- Seasons Played: 1952–53, 1956–64
- Seasons With the Lions: 1952–53, 1956–64
- Year Inducted: 1979
- Stats: 50 interceptions, 503 punts for 22,279 yards
- Legacy Honors: NFL 1950s All-Decade Team, Pride of the Lions
- All-Pro: 1956–59, 1962–63
- Pro Bowl: 1953, 1956–62, '64
After being taken as a third-round draft pick in 1952, Yale Lary was a dependable defender and punter for the Lions for more than a decade. Other than missing two seasons due to military service, Lary played in all but seven games throughout an 11-year career. He grabbed at least two interceptions every season as a safety, while doubling as the team's punter. Lary led the NFL in punting average in three seasons.
In his first two seasons, he helped the Lions win the NFL championship, and he picked up a third title in 1957. In each of those seasons, Detroit defeated the Browns for the league crown. Following his military service in 1954 and '55, Lary returned to the Lions and had his best season. In 1956, he intercepted a career-high eight passes and returned one for a 73-yard touchdown. He was joined in the defensive backfield at times throughout his career by three other Hall of Famers.
Known as one of the greatest punters in the history of the league, Lary had an average of 44.3 yards on 503 punts, and booted a punt at least 60 yards in all but two seasons. He's ranked 32nd all-time in punting average, but when he retired, Lary was second only to fellow Hall of Famer Sammy Baugh. Among players whose careers began before 2000, he is ranked third. Lary led the NFL in punting average in each 1959 (47.1 yards per punt), 1961 (48.4 YPP), and 1963 (48.9 YPP). His mark from 1963 is tied for the 16th-best mark in NFL history.
- Position: Running Back
- College: Oklahoma State
- Seasons Played: 1989–98
- Seasons With the Lions: 1989–98
- Year Inducted: 2004
- Stats: 15,269 rushing yards, 99 TDs
- Awards: Offensive Rookie of the Year (1989), NFL MVP (1997), NFL Offensive Player of the Year (1994, '97), Bert Bell Award (1991, '97)
- Legacy Honors: NFL All-Time 100 Team, NFL 1990s All-Decade Team, Pride of the Lions
- All-Pro: 1989–98
- Pro Bowl: 1989–98
Sanders burst onto the scene as a rookie after being selected with the third pick in the 1989 NFL Draft. Despite missing training camp due to a contract dispute, he finished 11 yards shy of the league rushing title to win Offensive Rookie of the Year honors. Sanders closed his season with a 158-yard, 3-touchdown showing against the Falcons. He'd lead the league in rushing in 1990, then had a breakout season in 1991.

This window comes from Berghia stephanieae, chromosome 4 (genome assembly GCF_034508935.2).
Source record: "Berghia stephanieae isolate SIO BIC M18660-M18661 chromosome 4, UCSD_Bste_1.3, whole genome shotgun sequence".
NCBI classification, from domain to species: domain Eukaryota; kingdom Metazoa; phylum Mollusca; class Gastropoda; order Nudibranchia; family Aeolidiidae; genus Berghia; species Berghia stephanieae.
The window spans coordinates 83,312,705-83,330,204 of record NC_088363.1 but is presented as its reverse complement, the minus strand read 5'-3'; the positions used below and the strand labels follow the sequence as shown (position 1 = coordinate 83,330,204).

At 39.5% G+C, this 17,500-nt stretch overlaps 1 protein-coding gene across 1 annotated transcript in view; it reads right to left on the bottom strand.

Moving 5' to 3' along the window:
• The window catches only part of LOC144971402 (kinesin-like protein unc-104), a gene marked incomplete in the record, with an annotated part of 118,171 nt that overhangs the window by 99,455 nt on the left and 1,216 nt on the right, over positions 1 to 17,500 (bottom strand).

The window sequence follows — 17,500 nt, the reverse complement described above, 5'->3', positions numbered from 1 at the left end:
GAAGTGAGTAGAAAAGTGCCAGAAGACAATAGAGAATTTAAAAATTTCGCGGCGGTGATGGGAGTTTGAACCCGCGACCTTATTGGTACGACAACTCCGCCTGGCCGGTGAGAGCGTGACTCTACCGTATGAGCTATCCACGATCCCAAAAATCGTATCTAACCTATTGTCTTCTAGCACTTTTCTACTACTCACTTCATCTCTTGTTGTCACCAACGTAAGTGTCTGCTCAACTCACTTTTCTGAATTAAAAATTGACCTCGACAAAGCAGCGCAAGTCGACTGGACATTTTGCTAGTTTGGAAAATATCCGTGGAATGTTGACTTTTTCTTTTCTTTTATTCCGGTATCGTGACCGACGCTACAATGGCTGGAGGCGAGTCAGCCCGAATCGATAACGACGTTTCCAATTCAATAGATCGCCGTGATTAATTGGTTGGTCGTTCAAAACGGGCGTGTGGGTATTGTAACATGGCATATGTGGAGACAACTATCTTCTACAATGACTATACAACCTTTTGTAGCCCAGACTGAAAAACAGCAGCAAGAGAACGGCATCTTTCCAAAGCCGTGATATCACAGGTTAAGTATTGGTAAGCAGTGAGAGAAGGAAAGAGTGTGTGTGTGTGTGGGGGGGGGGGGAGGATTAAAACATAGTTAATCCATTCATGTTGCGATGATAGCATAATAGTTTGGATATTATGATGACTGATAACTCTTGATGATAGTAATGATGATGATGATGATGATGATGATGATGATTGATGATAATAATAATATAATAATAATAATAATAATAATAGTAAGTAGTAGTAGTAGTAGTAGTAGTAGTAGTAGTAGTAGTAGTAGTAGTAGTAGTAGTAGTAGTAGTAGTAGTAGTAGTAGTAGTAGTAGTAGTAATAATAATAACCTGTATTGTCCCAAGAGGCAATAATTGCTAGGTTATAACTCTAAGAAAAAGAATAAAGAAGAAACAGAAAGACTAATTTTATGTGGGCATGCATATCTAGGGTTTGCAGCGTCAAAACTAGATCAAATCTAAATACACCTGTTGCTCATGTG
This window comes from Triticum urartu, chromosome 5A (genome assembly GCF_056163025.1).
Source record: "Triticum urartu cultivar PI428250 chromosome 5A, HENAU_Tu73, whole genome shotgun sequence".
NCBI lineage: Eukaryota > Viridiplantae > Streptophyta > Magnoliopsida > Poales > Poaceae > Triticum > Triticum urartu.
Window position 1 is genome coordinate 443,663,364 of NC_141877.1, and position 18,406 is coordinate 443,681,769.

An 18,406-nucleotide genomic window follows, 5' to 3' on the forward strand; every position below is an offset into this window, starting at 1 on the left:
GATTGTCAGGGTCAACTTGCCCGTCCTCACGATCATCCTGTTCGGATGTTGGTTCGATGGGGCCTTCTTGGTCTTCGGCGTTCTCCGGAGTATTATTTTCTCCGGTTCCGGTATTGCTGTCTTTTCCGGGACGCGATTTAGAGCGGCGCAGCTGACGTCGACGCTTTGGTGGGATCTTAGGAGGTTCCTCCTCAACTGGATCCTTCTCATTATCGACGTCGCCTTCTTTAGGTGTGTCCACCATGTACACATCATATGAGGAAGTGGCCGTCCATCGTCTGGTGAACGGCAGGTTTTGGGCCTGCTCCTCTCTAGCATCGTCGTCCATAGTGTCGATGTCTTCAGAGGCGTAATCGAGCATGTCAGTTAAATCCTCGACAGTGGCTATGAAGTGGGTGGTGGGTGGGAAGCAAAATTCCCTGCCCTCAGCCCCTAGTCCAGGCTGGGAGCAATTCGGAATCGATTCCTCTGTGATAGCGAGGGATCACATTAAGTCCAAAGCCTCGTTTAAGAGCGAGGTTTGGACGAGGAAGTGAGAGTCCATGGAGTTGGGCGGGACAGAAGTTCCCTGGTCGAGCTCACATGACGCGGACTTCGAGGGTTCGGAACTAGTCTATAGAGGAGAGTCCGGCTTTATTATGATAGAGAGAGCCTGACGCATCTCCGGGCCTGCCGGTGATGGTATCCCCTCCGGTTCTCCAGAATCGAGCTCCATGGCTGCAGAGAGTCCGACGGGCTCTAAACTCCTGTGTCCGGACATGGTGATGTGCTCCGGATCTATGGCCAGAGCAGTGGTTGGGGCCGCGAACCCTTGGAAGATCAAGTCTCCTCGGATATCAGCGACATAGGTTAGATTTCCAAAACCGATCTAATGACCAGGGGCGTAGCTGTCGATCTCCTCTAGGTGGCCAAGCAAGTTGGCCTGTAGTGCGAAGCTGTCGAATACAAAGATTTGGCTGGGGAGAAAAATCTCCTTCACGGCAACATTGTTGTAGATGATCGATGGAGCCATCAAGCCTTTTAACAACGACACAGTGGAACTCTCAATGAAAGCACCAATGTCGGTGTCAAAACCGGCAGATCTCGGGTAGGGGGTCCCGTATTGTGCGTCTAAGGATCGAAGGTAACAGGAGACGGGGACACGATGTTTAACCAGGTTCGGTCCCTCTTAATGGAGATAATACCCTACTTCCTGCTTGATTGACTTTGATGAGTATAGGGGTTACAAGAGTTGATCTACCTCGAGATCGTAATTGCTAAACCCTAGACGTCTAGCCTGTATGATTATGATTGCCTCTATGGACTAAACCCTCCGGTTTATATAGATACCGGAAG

Sanders eclipsed the 1,500-yard rushing mark for the first time that season, while adding a 220-yard, 4-touchdown game against the Vikings. Detroit won 12 games in 1991, and Sanders helped the Lions to their only playoff victory since 1957. He'd again lead the league in rushing in 1994, '96, and '97, which is when he became the third player in history to rush for at least 2,000 yards in a season. Sanders had 10 games with at least 100 yards in 1994, and that included a career-high 237-yard effort against the Buccaneers.
The best season during Sanders' career was his MVP season of 1997. He gained 2,053 yards and rushed for at least 100 yards in the last 14 games of the season to set an NFL record. Included in that stretch were a pair of games with more than 200 yards, and he added 11 touchdowns during the year. It was the fourth straight season for Sanders with at least 1,500 rushing yards—no other player in league history has accomplished the feat. He nearly added a fifth such season when he gained 1,491 yards on a league-high 343 carries in 1998.
- Position: Tight End
- College: Minnesota
- Seasons Played: 1968–77
- Seasons With the Lions: 1968–77
- Year Inducted: 2007
- Stats: 4,817 receiving yards, 31 TDs
- Legacy Honors: NFL 1970s All-Decade Team, Pride of the Lions
- All-Pro: 1969–71
- Pro Bowl: 1968–71, 1974–76
In 1968, the Lions found themselves with their starting tight end for the next 10 seasons in Charlie Sanders, a third-round draft selection. As a dependable blocker and adequate receiver, Sanders was among the NFL's premier players at his position throughout the 1970s. It's likely he would have played longer, but a severe knee injury ended his career before the 1977 season. After retirement, he stayed with the Lions as a scout, coach, and broadcaster.
Playing in an era when tight ends were relied on as blockers more so than pass catchers, Sanders helped evolve the position with at least 40 catches in each of his first 3 seasons. He retired with the team record of 336 receptions, which wasn't broken until Herman Moore eclipsed the mark in 1996—while being coached by Sanders. He's now seventh all-time in team history, but still has the most receptions, yards (4,817), and touchdowns (31) by a Detroit tight end.
Sanders was the only rookie selected to the Pro Bowl for the 1968 season, and he'd go on to make six more appearances. He closed his rookie season with a career-high 10 catches for 133 yards against the Redskins, and in 1974, he had his career-best yardage total of 146 in a win over the Packers.
- Position: Offensive Lineman
- College: William & Mary
- Seasons Played: 1950–59
- Seasons With the Lions: 1950–59
- Year Inducted: 1996
- Legacy Honors: Pride of the Lions
- All-Pro: 1951–57
- Pro Bowl: 1950–57
Lou Creekmur was nothing if not durable. He happened to be a pretty good offensive lineman, too. As a sturdy force up front for the Lions during the 1950s, Creekmur never missed a practice and did not miss a preseason, regular season, or postseason game during the first nine years of his 10-year career—all while helping Detroit win championships in 1952, '53, and '57. Despite that and his many All-Pro and Pro Bowl selections, it took 32 years for him to finally win election to the Pro Football Hall of Fame.
Creekmur began his career as an offensive guard, but he switched to left tackle after two seasons and dominated that side of the line for many years. He was a 26th-round draft pick of the Philadelphia Eagles in 1948, but Creekmur elected to keep playing in college. The Lions then acquired his rights in 1950, and watched him block for several high-flying offenses. From 1950 to '57, the Lions never finished worse than fifth in total offense, and only twice finished outside the top five in scoring offense.